Sunday, 12 July 2020
He Said, She Said
A number of primate species are highly vocal, such as gibbons or the aptly named howler monkeys. Another example, which may be less obvious. is the common marmoset (Callithrix jacchus). This is a species I've talked about before, a small monkey native to South America with a number of unusual biological and anatomical adaptations related to its reproduction and diet. (Unusual for primates in general that is, not compared with other marmosets). But it is behaviourally interesting as well.
Analysis of the vocal repertoire of common marmosets has revealed 13 different types of call, made under varying types of situation. These include alarm calls, alerting the group of a potential predator, calls by infants to attention from their caregivers (marmosets share childcare duties among a group of females) and so on. Among these are two main types of contact call, used by the monkeys to indicate their presence to each other: the 'phee' and the 'trill'.
The phee is a relatively loud call, used when the monkey cannot see its neighbours, and perhaps fears that it might have become lost or accidentally abandoned. The use of this call is clearly important in keeping the group together, something that matters a lot to a small, somewhat vulnerable, communally living monkey. Because it is loud and relatively easy to monitor - the whole point is that you can hear it from a distance - it has been fairly well studied.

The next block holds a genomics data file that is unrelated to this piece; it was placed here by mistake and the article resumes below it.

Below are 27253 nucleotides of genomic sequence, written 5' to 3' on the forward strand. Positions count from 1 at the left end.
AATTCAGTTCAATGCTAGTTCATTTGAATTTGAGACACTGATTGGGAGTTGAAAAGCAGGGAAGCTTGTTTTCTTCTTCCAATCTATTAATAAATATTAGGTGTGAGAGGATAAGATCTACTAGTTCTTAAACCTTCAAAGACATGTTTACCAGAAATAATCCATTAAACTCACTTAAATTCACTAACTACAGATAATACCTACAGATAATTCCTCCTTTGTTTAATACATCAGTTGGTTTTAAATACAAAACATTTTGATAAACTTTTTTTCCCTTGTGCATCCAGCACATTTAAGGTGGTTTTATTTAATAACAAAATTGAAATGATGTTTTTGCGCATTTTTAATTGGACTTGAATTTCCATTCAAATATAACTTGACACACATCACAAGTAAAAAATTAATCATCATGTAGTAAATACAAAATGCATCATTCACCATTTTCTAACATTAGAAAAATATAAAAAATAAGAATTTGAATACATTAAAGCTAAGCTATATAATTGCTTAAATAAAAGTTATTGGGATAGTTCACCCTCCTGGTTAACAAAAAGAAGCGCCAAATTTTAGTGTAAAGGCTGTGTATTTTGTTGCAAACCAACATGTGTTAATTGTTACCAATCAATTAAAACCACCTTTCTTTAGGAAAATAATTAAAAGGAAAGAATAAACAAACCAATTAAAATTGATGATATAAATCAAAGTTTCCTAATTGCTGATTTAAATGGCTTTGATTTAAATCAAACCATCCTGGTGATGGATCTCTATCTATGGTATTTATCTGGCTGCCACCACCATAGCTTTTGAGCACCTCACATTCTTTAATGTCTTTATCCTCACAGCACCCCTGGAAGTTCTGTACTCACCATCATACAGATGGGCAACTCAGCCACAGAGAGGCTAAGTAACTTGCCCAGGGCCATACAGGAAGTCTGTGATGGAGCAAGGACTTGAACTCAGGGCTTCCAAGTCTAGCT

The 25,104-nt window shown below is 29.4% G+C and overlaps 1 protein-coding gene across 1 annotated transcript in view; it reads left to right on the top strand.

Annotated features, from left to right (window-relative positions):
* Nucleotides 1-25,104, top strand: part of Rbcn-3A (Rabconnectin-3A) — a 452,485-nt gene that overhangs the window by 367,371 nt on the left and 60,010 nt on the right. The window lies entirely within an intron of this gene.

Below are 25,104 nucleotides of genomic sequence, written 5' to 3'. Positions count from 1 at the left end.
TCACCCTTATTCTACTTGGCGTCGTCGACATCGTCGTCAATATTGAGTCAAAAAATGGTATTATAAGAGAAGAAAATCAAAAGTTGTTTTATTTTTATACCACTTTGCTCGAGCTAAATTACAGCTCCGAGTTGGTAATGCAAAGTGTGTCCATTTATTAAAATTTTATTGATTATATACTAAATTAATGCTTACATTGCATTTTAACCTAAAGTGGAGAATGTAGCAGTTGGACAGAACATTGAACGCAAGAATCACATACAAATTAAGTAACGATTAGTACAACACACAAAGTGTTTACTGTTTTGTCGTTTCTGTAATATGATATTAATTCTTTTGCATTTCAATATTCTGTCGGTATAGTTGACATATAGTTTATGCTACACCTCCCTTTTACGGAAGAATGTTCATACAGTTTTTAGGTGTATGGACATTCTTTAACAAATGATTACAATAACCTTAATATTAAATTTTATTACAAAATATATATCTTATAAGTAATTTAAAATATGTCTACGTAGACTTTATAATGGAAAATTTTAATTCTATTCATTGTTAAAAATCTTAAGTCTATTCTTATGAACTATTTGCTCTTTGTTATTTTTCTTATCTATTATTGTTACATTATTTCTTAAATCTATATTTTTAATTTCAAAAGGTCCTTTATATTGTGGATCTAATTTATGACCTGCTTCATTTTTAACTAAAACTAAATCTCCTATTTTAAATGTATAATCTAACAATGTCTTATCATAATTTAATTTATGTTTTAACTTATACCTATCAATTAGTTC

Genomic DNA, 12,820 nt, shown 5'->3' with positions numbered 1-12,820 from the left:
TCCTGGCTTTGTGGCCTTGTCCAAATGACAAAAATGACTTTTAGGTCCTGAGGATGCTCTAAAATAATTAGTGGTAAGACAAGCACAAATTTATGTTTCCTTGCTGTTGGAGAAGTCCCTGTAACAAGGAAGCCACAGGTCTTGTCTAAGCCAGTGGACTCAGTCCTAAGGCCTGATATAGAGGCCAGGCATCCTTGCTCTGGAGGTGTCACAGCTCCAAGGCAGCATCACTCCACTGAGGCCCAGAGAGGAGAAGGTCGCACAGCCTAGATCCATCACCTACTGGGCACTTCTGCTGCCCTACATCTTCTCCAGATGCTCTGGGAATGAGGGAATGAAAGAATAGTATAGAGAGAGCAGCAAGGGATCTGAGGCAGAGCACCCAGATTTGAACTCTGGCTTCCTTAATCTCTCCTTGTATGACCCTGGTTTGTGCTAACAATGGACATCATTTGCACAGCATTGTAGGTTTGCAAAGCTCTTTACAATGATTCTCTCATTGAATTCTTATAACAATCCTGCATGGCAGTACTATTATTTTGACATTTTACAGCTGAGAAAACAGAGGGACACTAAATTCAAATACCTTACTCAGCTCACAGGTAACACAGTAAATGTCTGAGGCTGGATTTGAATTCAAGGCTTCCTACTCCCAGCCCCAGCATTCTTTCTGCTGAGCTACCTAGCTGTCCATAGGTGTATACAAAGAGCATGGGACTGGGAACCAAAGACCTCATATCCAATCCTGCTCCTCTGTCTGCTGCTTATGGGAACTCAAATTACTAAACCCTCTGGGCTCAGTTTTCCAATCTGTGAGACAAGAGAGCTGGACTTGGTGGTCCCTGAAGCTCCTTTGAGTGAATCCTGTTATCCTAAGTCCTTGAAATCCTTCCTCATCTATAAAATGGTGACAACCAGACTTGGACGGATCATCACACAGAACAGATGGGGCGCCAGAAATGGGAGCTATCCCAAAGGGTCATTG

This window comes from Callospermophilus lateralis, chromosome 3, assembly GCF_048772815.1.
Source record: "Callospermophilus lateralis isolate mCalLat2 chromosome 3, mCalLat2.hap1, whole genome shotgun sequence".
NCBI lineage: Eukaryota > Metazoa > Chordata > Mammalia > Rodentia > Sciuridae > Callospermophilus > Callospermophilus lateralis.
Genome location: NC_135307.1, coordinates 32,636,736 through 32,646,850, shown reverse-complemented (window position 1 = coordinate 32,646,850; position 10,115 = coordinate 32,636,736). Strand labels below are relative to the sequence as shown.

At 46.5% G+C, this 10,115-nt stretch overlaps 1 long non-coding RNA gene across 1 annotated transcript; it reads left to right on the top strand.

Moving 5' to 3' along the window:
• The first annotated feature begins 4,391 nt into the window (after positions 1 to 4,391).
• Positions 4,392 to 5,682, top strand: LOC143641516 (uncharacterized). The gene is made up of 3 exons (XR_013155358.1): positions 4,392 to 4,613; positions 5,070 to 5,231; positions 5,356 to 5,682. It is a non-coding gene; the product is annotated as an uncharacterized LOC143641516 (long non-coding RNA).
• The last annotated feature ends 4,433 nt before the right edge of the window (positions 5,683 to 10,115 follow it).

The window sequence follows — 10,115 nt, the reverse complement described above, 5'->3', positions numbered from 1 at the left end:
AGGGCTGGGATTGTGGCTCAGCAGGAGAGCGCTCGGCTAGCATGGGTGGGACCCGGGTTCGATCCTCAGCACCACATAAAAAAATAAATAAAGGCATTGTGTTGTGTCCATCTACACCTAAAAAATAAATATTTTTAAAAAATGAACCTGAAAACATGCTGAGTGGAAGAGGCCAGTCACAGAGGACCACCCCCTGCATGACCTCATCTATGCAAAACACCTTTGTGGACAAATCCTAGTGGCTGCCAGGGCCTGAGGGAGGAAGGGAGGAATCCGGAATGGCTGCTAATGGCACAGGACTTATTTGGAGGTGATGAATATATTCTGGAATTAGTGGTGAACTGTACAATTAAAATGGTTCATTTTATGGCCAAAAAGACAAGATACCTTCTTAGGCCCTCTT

We know, for instance, that the exact form of the phee call changes as a young marmoset reaches adulthood, apparently influenced by feedback from its caregivers. We see something similar in the way birds develop the ability to sing and, perhaps more significantly, in the babbling of human infants. Marmosets can also identify one another by the specific sound of their phees.
While it is more common when the marmoset is completely isolated or has been taken away from an established partner and placed with a stranger, this clearly isn't its only purpose. That's because it is also used when the monkey is part of an established group; in this case, it's probably marking territory, letting other groups of marmosets, out of visual range, know that it's there and willing to defend its food supply (or other resource) if it has to. In the latter situation, however, there are subtle differences in the pitch and structure of the call which has, to human ears, less of an urgent or panicked sound to it.
A particularly key feature of the phee call, however, is that it is what is technically referred to as an antiphonal call. This means that the marmosets take it in turns to issue the call; one calls, and then another replies. This is particularly key to the evolution of human speech because it's one of the absolute core features of conversation. Deliberately speaking over one another is not conducive to discourse, and this is, as we might expect, found in all human cultures and something that develops very early in infancy. Such turn-taking has also been observed in other primate calls including, for example, those of Japanese macaques.
So much for the phee call. But what about the trill, the other, quite distinct, type of contact call made by common marmosets? These are used between individual marmosets that can see one another, perhaps even in immediate proximity and, in this respect, are closer to the way that humans use conversation. Obviously, they don't have the complexity of human speech, but that doesn't mean that they convey no information at all since they clearly serve some purpose and it can't be simply announcing one's presence.